- Price. Flickr’s Pro account is $25/year. Google Picasa uses my extended Google disk space, for which I pay $5 / 20 GB / year. But those are magic Google gigabytes. Somehow I can fit 40 gigabytes of laptop’s disk space into about 11 Google gigabytes.
- Image editor. Google Picasa had a built in editor which I could use to do minor editing like rotation and cropping. FLickr didn’t have anything.
Of course, these weren’t all my reasons, but they were the most significant ones I think. So, did any of that changed during my inactivity on Flickr and during my Google Picasa migration process? Yes. Let’s have a closer look.
- Uploader. Flickr now features an excellent batch uploader. I tried it and it works very well.
- Mobile integration. Flickr recently released Android app, which works pretty good. It’s not as useful as the Picasa one yet. But it covers the basic needed functionality and I’m sure it will improve in the nearest future.
- Price. That is always something to consider. In relative terms, Flickr seems to be 4 times more expensive than Google Picasa. But in absolute terms, $25/year is really nothing. $2 or so per month won’t make much difference to me. That was a stupid argument on my part.
- Image editor. Flickr now has one too.
So why would I want to move to Google Picasa now? There is really doesn’t seem to be any good reason right now. On top of that, Google Picasa is being phased out and replaced by Google+ Photos in which I don’t have any confidence yet.
Therefore, my thinking now is that I shouldn’t really move. Not at this stage at least. I will upload pictures from my camera to Flickr. I will take a bit more time to figure out what I want to do with my mobile pictures – either keep them in Picasa, or upload them to Flickr, or just use them in my blog only. But other than that, I think, I made up my mind about the move now.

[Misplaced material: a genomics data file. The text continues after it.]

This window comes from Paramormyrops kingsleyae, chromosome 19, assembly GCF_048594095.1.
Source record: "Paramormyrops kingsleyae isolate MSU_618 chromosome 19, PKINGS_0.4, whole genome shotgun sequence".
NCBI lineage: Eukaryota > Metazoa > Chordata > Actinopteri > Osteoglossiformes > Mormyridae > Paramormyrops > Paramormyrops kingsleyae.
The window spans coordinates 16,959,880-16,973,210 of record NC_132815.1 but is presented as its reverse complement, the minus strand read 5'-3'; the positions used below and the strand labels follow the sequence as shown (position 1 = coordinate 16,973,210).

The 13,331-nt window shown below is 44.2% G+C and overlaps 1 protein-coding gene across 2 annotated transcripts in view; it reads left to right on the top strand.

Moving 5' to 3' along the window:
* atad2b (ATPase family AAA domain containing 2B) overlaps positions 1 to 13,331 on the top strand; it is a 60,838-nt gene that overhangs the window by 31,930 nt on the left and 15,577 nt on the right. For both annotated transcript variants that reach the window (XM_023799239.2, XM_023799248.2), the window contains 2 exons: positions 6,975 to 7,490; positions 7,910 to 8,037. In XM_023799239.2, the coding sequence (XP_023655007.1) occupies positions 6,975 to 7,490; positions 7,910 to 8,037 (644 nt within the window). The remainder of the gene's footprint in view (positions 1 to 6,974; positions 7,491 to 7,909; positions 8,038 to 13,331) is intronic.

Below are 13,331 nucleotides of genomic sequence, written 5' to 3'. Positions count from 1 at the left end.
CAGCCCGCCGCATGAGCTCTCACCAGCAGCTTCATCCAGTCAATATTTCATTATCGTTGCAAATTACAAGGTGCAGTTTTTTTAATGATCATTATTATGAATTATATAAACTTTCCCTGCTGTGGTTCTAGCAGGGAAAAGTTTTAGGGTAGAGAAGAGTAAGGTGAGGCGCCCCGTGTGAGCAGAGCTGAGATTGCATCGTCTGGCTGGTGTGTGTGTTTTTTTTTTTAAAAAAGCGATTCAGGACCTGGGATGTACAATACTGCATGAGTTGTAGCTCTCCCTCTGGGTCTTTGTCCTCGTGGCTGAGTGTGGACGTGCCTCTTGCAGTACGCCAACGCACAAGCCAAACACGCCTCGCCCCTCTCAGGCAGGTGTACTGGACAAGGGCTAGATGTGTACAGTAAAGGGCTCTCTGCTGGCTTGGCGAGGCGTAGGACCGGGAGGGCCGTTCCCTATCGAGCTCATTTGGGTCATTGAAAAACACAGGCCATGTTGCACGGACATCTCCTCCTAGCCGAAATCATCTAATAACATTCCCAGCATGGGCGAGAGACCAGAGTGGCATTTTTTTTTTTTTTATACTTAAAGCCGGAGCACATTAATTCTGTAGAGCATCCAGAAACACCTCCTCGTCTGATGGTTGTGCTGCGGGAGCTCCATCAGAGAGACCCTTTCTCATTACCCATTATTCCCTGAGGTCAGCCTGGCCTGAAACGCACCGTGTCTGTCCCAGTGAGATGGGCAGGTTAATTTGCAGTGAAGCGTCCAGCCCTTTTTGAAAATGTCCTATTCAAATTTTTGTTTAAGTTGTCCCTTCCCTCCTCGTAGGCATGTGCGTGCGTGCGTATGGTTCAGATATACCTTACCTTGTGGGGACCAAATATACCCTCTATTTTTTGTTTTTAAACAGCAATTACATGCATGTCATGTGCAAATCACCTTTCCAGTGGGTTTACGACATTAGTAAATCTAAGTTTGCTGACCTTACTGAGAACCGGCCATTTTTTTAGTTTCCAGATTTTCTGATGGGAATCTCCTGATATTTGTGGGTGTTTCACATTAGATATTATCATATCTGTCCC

What do you think? What is the best photo hosting/sharing option?
There is a lot of noise going about these news:
The Foreign Ministry is migrating all of its 11.000 desktops to GNU/Linux and other Open source applications.
That’s good. Both the noise and the news. But it’s not the first time that we hear about this or that government office moving to Linux desktops. It happened before. What I am more interested in hearing is the “after” life. Something along the lines of “Look, we moved to Linux desktops one year ago and we are doing better than ever. We are happier and we also spend less money”. How many of those moved roll back to what they had before? Why did they roll back? How many stay? How many of those who stay are more satisfied? How much cheaper it is for them?
That’s what I’d like to hear.
I’ve been a bit quiet for the last couple of month. That’s because I was leading an ambicious project at my new job – migration of a Microsoft Dynamics CRM version 3 to SugarCRM Community Edition version 5.0.0. There were only three people involved, non of us could afford to work full time on the project, and we only had three weeks to do it.
Read on for a story on why it took us longer, how we did, and if it was a success at all.
Continue reading Migrating MS Dynamics CRM to SugarCRM